Minnesota Valley Wetland Management District, established in 1988, is a 14-county district located in the transition zone between northern tallgrass prairie and eastern deciduous forest. The district manages more than 10,000 acres of land dedicated to wildlife and wildlife-dependent recreation, including more than 30 waterfowl production areas and more than 50 easements. Each of these relatively small areas – often only a couple of hundred acres – is critically important to migrating, breeding and nesting waterfowl. They also provide habitat for grassland birds, such as meadowlark and bobolink, and a variety of mammals, reptiles, amphibians and other wildlife.
Waterfowl production areas were created by an amendment to the Federal Duck Stamp Act in 1958. Scientists realized that these small pockets of habitat were vital to breeding waterfowl. This amendment gave the U.S. Fish and Wildlife Service permission to purchase small wetlands. Federal Duck Stamps are a vital tool for wetland conservation. Ninety-eight cents out of every dollar generated by the sales of Federal Duck Stamps goes directly to purchase or lease wetland habitat for protection in the National Wildlife Refuge System. Understandably, the Federal Duck Stamp Program has been called one of the most successful conservation programs ever initiated and is a highly effective way to conserve America’s natural resources.
The mission of the National Wildlife Refuge System is to administer a national network of lands and waters for the conservation, management and, where appropriate, restoration of the fish, wildlife and plant resources and their habitats within the United States for the benefit of present and future generations of Americans.
Everywas created for a special purpose. Some were created to protect migratory birds, others to protect threatened or endangered species or unique habitats, while others fulfill another special purpose.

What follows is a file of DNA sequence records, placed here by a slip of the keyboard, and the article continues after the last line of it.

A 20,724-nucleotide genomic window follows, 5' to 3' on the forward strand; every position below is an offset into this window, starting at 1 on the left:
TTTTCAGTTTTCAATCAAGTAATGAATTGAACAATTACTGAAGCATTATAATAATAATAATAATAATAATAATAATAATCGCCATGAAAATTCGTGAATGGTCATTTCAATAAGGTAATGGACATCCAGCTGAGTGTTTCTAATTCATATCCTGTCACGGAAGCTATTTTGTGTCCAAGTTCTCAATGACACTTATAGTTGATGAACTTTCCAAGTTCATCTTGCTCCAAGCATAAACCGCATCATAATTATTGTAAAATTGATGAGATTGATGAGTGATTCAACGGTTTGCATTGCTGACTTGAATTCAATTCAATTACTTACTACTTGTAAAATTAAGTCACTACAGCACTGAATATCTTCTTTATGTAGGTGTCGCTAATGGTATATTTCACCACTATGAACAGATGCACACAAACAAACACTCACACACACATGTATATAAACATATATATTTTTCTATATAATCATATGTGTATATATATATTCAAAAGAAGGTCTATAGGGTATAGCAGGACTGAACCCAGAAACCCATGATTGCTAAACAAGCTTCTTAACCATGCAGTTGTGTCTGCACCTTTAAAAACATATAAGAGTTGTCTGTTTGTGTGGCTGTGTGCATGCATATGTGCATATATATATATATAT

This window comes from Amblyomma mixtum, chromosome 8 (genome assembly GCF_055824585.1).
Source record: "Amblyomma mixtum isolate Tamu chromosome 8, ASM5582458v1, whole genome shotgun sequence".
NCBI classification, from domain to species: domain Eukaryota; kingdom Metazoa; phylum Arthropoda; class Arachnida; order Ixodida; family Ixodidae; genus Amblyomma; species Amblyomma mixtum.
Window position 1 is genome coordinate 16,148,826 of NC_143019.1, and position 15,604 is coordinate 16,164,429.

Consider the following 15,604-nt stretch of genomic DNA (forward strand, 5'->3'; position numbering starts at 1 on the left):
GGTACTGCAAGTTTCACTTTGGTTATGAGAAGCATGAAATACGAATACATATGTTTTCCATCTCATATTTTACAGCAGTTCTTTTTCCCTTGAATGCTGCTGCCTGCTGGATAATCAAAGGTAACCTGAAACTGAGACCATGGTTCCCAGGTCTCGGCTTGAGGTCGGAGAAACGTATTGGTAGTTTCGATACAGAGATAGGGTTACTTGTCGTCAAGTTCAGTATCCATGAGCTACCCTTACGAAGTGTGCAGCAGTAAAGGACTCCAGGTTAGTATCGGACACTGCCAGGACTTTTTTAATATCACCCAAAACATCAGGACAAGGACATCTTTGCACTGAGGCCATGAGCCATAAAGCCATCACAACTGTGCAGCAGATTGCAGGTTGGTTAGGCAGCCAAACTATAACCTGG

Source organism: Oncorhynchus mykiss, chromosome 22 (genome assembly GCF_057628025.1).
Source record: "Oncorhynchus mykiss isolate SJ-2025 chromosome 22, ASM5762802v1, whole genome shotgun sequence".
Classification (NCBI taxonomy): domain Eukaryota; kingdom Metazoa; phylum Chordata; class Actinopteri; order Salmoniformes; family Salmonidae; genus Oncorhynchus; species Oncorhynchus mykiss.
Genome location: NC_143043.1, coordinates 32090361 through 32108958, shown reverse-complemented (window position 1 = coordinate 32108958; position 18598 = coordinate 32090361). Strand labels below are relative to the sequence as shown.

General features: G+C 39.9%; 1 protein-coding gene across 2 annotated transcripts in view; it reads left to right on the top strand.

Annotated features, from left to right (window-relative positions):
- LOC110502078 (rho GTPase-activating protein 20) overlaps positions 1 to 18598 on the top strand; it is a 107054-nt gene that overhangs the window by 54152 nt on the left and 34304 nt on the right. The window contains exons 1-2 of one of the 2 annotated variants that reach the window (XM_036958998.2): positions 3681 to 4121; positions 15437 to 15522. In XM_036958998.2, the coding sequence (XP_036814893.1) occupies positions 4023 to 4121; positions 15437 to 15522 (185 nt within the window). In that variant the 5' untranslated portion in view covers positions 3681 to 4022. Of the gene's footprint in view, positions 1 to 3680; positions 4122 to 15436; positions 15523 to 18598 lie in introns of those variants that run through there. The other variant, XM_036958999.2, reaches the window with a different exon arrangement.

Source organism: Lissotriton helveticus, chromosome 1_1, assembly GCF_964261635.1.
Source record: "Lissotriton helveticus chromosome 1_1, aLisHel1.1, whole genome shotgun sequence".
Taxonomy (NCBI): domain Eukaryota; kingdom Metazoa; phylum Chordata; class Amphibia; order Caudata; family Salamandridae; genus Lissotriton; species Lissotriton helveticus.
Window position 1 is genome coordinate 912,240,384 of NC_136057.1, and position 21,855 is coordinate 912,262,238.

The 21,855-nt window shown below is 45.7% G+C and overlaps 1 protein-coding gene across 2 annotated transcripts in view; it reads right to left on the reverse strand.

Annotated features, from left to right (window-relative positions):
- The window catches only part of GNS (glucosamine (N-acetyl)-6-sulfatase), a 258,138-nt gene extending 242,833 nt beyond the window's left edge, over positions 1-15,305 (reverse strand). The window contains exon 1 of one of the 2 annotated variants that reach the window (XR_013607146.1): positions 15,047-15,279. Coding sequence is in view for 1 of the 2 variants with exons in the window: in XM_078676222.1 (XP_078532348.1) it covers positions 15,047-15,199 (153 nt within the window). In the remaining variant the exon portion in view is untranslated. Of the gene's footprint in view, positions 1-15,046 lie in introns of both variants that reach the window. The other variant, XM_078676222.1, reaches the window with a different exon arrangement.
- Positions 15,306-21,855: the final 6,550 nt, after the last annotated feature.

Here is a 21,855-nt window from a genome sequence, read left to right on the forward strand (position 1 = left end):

The purpose of Minnesota Valley Wetland Management District is to restore, enhance and maintain a complex of wetlands, grasslands and a limited amount of forests that provide quality habitat for waterfowl, grassland nesting birds and associated species. Secondary objectives of the district include providing wildlife-dependent recreation, wildlife interpretation, and environmental education programs to visitors and area citizens.
1988 - Minnesota Valley Wetland Management District was created and several Farmers Home Administration Easements were assigned.
June 7, 1993 - The firstpurchase agreement was made for Soberg Waterfowl Production Area.
Other Facilities in this Complex
Minnesota Valley Wetland Management District is part of Minnesota Valley National Wildlife Refuge, headquartered at the Bloomington Education and Visitor Center.
The wildlife refuge is part of a corridor of land and water stretching nearly 70 miles along the Minnesota River from Bloomington to Henderson, Minnesota. Comprised of more than 14,000 acres, the refuge spans across both rural and urban communities, and offers a variety of free outdoor recreational experiences for individuals and families.
Together, the refuge andconserve 25,000 acres of land for wildlife habitat and recreation around the Twin Cities metro area.